Everytown uses Chris Dorner incident to rail against suppressors

Undated photo released by the Los Angeles Police Department shows suspect Christopher Dorner in his naval uniform (Photo: LAPD)

Undated photo released by the Los Angeles Police Department in 2013 shows suspect Christopher Dorner in his naval uniform (Photo: LAPD)

The nation’s largest gun control group used the fifth anniversary of a fired Los Angeles police officer’s actions to stump against partial suppressor deregulation.

The group this week cited the use of a suppressor by Christopher Dorner — a former LAPD officer and Naval reservist — in a series of shootings, as a talking point against the legislation that could ease restrictions on the devices.

“Five years ago, our nation saw what can happen when silencers end up in the wrong hands, yet Congress is trying to pass a bill that would roll back gun silencer safety laws and make it easy for people with dangerous histories to buy silencers without a background check,” said John Feinblatt, Everytown president, in a statement. “Congress needs to listen to law enforcement officials who say this legislation endangers public safety, and reject this bill for good.”

The two-page highlight of the Dornier shootings is drawn from a much larger report by The Police Foundation on the events of February 2013 that left Dornier dead along with four others.

“Silencers gave the gunman a tactical advantage at every stage—from reducing the likelihood that he would be caught at the scene of his first crime to prolonging his final firefight with police,” says the report, without noting that suppressors are illegal for non-law enforcement users in California, a fact unlikely to change with pending legislation.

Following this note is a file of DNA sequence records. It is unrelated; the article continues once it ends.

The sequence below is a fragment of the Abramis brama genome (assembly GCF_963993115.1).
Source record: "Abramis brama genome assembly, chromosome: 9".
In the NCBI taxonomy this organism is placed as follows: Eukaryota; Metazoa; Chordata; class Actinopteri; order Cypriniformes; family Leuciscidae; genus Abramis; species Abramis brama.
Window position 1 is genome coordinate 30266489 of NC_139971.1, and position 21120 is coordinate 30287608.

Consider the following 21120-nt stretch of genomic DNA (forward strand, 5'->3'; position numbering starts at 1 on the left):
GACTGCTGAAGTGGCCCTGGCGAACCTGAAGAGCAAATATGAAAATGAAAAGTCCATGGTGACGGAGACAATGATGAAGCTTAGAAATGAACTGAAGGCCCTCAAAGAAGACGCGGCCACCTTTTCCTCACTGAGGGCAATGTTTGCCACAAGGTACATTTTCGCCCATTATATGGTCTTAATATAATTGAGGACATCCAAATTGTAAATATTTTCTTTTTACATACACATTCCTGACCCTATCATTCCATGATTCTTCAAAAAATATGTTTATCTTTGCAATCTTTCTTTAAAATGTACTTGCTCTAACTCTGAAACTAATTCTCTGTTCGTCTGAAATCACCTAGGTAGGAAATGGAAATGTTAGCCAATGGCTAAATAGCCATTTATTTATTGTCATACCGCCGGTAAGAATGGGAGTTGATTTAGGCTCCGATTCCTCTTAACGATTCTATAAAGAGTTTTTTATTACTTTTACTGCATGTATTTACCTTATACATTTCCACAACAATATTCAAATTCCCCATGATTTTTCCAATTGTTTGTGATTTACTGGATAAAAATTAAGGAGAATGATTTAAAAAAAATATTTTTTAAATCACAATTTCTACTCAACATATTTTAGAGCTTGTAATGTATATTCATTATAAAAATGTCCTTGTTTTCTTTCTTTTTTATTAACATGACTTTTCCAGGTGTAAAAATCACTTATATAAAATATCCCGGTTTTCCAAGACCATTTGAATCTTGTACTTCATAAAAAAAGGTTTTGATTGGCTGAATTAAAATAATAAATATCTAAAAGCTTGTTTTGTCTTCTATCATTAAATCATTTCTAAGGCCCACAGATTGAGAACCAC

Though the release from Everytown concedes that “the use of silencer-equipped firearms in crime is rare” they argue that should the requirements to get one relax they could be more widespread.

The legislation targeted by the group, the Hearing Protection Act clause of H.R. 3668, the SHARE Act, would eliminate National Firearms Act requirements for silencers and other sound moderators, scrubbing the information on more 1.3 million suppressors currently registered from the books and refunding any $200 transfer tax paid for them since Oct. 22, 2015. In the end, suppressors would be treated as Title I rather than Title II firearms – which would allow them to be transferred through any regular federal firearms license holder to anyone not prohibited from possessing them after the buyer passes an FBI instant background check. However, it would not force states like California — where Dorner’s shootings occurred– to allow their ownership for sporting purposes.

The standalone version of the Hearing Protection Act has 164 co-sponsors, primarily Republicans, but has yet to be heard in committee, making the SHARE Act, which is waiting for a floor vote, a more likely vehicle for the bill’s passage.

In an 11-page internal document penned by the ATF’s associate deputy director and chief operating officer Ronald B. Turk last year, the regulator attested to the fact that suppressors were rarely used in criminal cases.

“On average in the past 10 years, ATF has only recommended 44 defendants a year for prosecution on silencer-related violations; of those, only approximately 6 of the defendants had prior felony convictions,” said Turk. “Given the lack of criminality associated with silencers, it is reasonable to conclude that they should not be viewed as a threat to public safety necessitating NFA classification, and should be considered for reclassification under the GCA (Gun Control Act.)”